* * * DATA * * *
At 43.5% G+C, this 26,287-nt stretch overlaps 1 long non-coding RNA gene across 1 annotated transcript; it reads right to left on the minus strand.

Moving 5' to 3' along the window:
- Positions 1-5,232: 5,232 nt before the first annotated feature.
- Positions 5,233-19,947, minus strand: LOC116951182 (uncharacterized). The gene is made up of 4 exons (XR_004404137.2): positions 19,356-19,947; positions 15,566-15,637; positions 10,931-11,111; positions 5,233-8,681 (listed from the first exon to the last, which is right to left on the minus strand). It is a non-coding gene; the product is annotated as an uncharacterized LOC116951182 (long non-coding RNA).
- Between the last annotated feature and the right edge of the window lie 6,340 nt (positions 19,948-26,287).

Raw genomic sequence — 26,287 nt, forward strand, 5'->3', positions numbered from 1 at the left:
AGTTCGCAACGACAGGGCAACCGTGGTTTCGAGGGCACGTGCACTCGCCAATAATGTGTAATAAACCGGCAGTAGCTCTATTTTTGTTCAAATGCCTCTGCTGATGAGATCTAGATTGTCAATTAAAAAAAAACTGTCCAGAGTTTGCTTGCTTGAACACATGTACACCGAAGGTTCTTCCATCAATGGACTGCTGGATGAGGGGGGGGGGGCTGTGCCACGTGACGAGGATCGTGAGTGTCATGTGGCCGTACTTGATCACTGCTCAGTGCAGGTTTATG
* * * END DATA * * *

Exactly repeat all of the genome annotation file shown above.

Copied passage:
At 43.5% G+C, this 26,287-nt stretch overlaps 1 long non-coding RNA gene across 1 annotated transcript; it reads right to left on the minus strand.

Moving 5' to 3' along the window:
- Positions 1-5,232: 5,232 nt before the first annotated feature.
- Positions 5,233-19,947, minus strand: LOC116951182 (uncharacterized). The gene is made up of 4 exons (XR_004404137.2): positions 19,356-19,947; positions 15,566-15,637; positions 10,931-11,111; positions 5,233-8,681 (listed from the first exon to the last, which is right to left on the minus strand). It is a non-coding gene; the product is annotated as an uncharacterized LOC116951182 (long non-coding RNA).
- Between the last annotated feature and the right edge of the window lie 6,340 nt (positions 19,948-26,287).

Raw genomic sequence — 26,287 nt, forward strand, 5'->3', positions numbered from 1 at the left:
AGTTCGCAACGACAGGGCAACCGTGGTTTCGAGGGCACGTGCACTCGCCAATAATGTGTAATAAACCGGCAGTAGCTCTATTTTTGTTCAAATGCCTCTGCTGATGAGATCTAGATTGTCAATTAAAAAAAAACTGTCCAGAGTTTGCTTGCTTGAACACATGTACACCGAAGGTTCTTCCATCAATGGACTGCTGGATGAGGGGGGGGGGGCTGTGCCACGTGACGAGGATCGTGAGTGTCATGTGGCCGTACTTGATCACTGCTCAGTGCAGGTTTATG